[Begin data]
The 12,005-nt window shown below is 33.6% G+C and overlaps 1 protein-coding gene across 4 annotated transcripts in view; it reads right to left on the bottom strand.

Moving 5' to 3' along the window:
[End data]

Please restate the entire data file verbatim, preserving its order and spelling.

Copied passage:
The 12,005-nt window shown below is 33.6% G+C and overlaps 1 protein-coding gene across 4 annotated transcripts in view; it reads right to left on the bottom strand.

Moving 5' to 3' along the window: